A $98 million financing package for two Manhattan hotels has sunken into default, according to Fitch Ratings.
The debt, which dates to late 2014, is secured by two midtown lodgings: the 148-key Hampton Inn Manhattan Grand Central, at 231 East 43rd Street, and the 135-key Holiday Inn Express Herald Square, at 60 West 36th Street.
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The mortgages on the property, including an $85 million senior loan held in CMBS and a $13 million subordinate component, were scheduled to pay off on Oct. 6, but the owner, a Kuwaiti bank called Kuwait Finance House, apparently failed to come through with the loans’ balance on time.
This week, the CMBS portion of the debt was transferred to its special servicer, Rialto Capital Advisors.
Kuwait Finance didn’t immediately respond to an inquiry about the properties, but CMBS financial data provides a clue about the source of the properties’ trouble. When Cantor Commercial Real Estate originated the five-year, interest-only debt five years ago, income for the Hampton Inn covered debt-service requirements more than two times over, with a debt-service coverage ratio of 2.04
But by June — the most recent month with data available from Trepp — that number had declined to 1.28.
Revenue at the pair of hotels has held more or less steady over the course of the loan, rising to $21.9 million this year from $21.7 million at origination.
But expenses have grown more rapidly: They’re up 15 percent over the same period, rising to $14.5 million this summer from $12.6 at origination.
The erosion of the two-property portfolio’s debt-service coverage may have made an autumn refinancing difficult for Kuwait Finance to come by this year, sending the ballooning loan payment headed for an unexpected default.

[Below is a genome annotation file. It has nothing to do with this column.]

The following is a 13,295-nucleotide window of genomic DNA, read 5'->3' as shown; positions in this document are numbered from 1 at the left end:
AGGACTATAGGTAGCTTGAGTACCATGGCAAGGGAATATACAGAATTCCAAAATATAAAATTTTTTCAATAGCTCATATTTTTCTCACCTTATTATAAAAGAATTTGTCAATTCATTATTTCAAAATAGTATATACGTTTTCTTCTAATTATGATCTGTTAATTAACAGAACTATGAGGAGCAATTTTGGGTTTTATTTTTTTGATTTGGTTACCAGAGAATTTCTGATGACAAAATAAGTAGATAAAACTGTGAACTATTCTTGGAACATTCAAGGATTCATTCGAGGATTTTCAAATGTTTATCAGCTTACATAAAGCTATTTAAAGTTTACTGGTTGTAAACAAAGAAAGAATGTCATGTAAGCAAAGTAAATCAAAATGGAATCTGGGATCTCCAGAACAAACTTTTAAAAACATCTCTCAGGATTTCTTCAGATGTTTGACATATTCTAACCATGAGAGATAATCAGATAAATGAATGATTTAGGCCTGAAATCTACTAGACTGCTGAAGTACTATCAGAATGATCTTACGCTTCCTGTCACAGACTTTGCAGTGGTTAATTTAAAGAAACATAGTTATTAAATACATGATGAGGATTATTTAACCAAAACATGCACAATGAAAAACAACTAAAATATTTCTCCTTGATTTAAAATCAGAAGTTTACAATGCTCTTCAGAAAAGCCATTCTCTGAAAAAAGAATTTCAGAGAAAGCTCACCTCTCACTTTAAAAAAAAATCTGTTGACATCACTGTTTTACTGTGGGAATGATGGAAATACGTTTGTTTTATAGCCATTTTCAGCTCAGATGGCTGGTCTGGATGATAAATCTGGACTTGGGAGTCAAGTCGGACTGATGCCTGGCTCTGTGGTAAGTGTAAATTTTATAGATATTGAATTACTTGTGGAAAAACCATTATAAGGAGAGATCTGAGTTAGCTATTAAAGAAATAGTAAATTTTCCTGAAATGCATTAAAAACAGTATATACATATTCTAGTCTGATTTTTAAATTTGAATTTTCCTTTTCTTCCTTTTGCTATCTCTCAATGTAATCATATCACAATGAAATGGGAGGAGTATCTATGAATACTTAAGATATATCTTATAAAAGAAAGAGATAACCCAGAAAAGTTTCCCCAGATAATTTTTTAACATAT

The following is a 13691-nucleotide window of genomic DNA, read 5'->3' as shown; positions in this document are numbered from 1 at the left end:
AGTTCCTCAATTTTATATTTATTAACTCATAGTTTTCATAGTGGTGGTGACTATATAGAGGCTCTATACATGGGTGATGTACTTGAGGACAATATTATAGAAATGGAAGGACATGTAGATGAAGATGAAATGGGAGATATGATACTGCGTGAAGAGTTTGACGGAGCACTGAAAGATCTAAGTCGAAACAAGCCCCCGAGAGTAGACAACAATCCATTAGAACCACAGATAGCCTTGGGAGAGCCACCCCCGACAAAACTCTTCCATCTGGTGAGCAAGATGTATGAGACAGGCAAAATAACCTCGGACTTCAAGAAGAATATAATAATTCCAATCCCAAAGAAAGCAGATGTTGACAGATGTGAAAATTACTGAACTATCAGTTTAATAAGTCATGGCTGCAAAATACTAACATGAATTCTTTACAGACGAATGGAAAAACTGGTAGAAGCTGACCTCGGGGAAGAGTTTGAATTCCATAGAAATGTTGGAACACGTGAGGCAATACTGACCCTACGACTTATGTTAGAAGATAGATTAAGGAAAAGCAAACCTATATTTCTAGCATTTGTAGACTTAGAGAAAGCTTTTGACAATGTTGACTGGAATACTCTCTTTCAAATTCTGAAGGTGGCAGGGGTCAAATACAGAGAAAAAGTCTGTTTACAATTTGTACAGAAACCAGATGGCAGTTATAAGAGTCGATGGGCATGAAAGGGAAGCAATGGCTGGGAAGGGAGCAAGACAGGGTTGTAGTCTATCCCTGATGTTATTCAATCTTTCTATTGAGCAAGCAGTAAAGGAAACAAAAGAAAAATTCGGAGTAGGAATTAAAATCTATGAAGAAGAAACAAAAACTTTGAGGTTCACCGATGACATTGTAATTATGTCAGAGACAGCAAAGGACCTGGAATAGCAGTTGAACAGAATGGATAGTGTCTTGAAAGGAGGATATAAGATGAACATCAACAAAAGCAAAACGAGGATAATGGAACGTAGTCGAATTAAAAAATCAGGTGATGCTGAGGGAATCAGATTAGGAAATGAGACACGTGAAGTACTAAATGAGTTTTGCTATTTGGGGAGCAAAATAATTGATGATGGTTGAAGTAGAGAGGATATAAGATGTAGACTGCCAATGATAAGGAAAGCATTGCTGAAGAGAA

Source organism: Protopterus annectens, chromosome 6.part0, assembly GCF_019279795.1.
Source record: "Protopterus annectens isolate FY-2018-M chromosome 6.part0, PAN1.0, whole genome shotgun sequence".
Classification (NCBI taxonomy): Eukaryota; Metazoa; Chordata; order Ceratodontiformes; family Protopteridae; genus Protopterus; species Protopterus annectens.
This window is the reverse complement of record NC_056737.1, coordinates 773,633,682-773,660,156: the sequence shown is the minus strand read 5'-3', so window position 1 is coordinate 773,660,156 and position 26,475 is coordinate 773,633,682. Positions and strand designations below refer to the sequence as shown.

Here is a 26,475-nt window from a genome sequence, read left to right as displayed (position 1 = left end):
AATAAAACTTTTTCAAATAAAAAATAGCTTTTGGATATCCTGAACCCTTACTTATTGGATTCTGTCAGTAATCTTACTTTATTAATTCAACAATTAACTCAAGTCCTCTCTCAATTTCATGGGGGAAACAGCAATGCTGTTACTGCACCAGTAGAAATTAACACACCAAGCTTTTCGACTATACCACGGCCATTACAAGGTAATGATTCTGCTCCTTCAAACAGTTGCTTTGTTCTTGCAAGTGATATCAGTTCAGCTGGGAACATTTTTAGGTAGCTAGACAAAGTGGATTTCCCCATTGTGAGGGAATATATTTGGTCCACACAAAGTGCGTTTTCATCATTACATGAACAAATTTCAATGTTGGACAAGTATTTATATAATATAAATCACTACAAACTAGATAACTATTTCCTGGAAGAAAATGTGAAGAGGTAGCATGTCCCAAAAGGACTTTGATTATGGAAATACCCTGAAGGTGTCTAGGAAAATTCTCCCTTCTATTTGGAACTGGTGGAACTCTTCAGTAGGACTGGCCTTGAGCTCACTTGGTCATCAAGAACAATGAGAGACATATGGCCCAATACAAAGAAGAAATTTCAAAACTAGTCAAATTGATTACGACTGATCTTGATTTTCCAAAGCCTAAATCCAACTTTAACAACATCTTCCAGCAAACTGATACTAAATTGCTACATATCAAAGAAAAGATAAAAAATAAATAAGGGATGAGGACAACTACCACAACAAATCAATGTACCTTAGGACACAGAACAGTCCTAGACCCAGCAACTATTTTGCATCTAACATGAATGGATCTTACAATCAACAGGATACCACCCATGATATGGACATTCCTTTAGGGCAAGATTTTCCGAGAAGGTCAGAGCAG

Otherwise, performance has been strong: As of 2019’s halfway point, the Hampton Inn’s 12-month occupancy rate stood at 92.3 percent, with the hotel earning an average daily rate of $224.65, as per Trepp.
The loan on the two hotels makes up 6.2 percent of the COMM 2015-DC1 CMBS deal, which Deutsche Bank brought to market four years ago.
Neither Fitch Ratings nor Kroll Bond Rating Agency, both of which rate the conduit, sounded alarm bells about the Manhattan lodging debt when they last issued their opinions about COMM 2015-DC1 in surveillance reports released in January and February, respectively.
Kuwait Finance House, based in Kuwait City, was founded in the late 1970s as the first Islamic bank in the tiny but wealthy Persian Gulf nation, sandwiched between Iraq and Saudi Arabia.
Kuwait’s oil wealth makes it one of the world’s 30 wealthiest countries on a per-capita basis according to the World Bank, which ranks Kuwait just behind Italy and well ahead of South Korea. The bank practices Sharia-compliant finance, which aims to follow Islam’s dictates about what kinds of interest-earning investments are compatible with the religion’s usury proscriptions.
Its acquisition of the two hotels came less than a year after it announced the creation of KFH Real Estate, a unit that would manage the bank’s international equity-investment efforts.
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